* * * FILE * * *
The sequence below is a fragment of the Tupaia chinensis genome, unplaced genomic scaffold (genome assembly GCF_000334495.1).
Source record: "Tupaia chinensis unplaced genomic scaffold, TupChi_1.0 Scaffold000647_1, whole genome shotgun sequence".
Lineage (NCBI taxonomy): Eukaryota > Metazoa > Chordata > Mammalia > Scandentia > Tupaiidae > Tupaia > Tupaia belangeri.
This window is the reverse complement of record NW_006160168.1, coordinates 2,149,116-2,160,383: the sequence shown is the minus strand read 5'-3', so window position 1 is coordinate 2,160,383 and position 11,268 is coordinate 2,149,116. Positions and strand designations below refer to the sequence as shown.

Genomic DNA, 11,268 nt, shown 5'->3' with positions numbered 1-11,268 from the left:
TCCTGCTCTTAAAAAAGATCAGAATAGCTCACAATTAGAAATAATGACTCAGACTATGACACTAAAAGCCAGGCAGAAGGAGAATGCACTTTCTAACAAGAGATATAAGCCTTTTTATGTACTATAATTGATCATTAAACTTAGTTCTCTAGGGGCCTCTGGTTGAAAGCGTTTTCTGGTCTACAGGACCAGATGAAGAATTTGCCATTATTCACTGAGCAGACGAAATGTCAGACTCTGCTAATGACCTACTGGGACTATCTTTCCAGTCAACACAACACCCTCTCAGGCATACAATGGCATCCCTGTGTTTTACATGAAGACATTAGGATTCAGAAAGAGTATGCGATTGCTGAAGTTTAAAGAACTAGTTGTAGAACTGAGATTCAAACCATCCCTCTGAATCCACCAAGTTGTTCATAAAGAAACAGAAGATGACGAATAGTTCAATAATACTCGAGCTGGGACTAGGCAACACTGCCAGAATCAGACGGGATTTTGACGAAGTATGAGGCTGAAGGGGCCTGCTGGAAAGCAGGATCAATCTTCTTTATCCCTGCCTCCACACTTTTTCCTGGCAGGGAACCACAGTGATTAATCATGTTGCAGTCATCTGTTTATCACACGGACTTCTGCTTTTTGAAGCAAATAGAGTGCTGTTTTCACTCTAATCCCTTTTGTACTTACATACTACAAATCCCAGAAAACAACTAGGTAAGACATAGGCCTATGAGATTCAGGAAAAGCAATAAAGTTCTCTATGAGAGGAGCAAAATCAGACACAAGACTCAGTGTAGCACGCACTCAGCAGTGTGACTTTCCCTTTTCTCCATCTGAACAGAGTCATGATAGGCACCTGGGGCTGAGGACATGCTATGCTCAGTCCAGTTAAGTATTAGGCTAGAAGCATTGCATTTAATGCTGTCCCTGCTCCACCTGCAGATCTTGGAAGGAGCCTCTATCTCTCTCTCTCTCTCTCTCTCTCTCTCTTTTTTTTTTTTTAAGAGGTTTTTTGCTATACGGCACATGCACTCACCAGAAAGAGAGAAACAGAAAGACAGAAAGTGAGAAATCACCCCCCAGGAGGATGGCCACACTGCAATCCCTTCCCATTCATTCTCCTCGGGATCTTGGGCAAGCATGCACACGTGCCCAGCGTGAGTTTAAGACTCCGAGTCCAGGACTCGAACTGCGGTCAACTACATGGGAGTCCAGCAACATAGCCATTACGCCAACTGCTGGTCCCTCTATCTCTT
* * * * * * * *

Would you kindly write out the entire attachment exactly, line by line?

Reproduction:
The sequence below is a fragment of the Tupaia chinensis genome, unplaced genomic scaffold (genome assembly GCF_000334495.1).
Source record: "Tupaia chinensis unplaced genomic scaffold, TupChi_1.0 Scaffold000647_1, whole genome shotgun sequence".
Lineage (NCBI taxonomy): Eukaryota > Metazoa > Chordata > Mammalia > Scandentia > Tupaiidae > Tupaia > Tupaia belangeri.
This window is the reverse complement of record NW_006160168.1, coordinates 2,149,116-2,160,383: the sequence shown is the minus strand read 5'-3', so window position 1 is coordinate 2,160,383 and position 11,268 is coordinate 2,149,116. Positions and strand designations below refer to the sequence as shown.

Genomic DNA, 11,268 nt, shown 5'->3' with positions numbered 1-11,268 from the left:
TCCTGCTCTTAAAAAAGATCAGAATAGCTCACAATTAGAAATAATGACTCAGACTATGACACTAAAAGCCAGGCAGAAGGAGAATGCACTTTCTAACAAGAGATATAAGCCTTTTTATGTACTATAATTGATCATTAAACTTAGTTCTCTAGGGGCCTCTGGTTGAAAGCGTTTTCTGGTCTACAGGACCAGATGAAGAATTTGCCATTATTCACTGAGCAGACGAAATGTCAGACTCTGCTAATGACCTACTGGGACTATCTTTCCAGTCAACACAACACCCTCTCAGGCATACAATGGCATCCCTGTGTTTTACATGAAGACATTAGGATTCAGAAAGAGTATGCGATTGCTGAAGTTTAAAGAACTAGTTGTAGAACTGAGATTCAAACCATCCCTCTGAATCCACCAAGTTGTTCATAAAGAAACAGAAGATGACGAATAGTTCAATAATACTCGAGCTGGGACTAGGCAACACTGCCAGAATCAGACGGGATTTTGACGAAGTATGAGGCTGAAGGGGCCTGCTGGAAAGCAGGATCAATCTTCTTTATCCCTGCCTCCACACTTTTTCCTGGCAGGGAACCACAGTGATTAATCATGTTGCAGTCATCTGTTTATCACACGGACTTCTGCTTTTTGAAGCAAATAGAGTGCTGTTTTCACTCTAATCCCTTTTGTACTTACATACTACAAATCCCAGAAAACAACTAGGTAAGACATAGGCCTATGAGATTCAGGAAAAGCAATAAAGTTCTCTATGAGAGGAGCAAAATCAGACACAAGACTCAGTGTAGCACGCACTCAGCAGTGTGACTTTCCCTTTTCTCCATCTGAACAGAGTCATGATAGGCACCTGGGGCTGAGGACATGCTATGCTCAGTCCAGTTAAGTATTAGGCTAGAAGCATTGCATTTAATGCTGTCCCTGCTCCACCTGCAGATCTTGGAAGGAGCCTCTATCTCTCTCTCTCTCTCTCTCTCTCTCTCTTTTTTTTTTTTTAAGAGGTTTTTTGCTATACGGCACATGCACTCACCAGAAAGAGAGAAACAGAAAGACAGAAAGTGAGAAATCACCCCCCAGGAGGATGGCCACACTGCAATCCCTTCCCATTCATTCTCCTCGGGATCTTGGGCAAGCATGCACACGTGCCCAGCGTGAGTTTAAGACTCCGAGTCCAGGACTCGAACTGCGGTCAACTACATGGGAGTCCAGCAACATAGCCATTACGCCAACTGCTGGTCCCTCTATCTCTT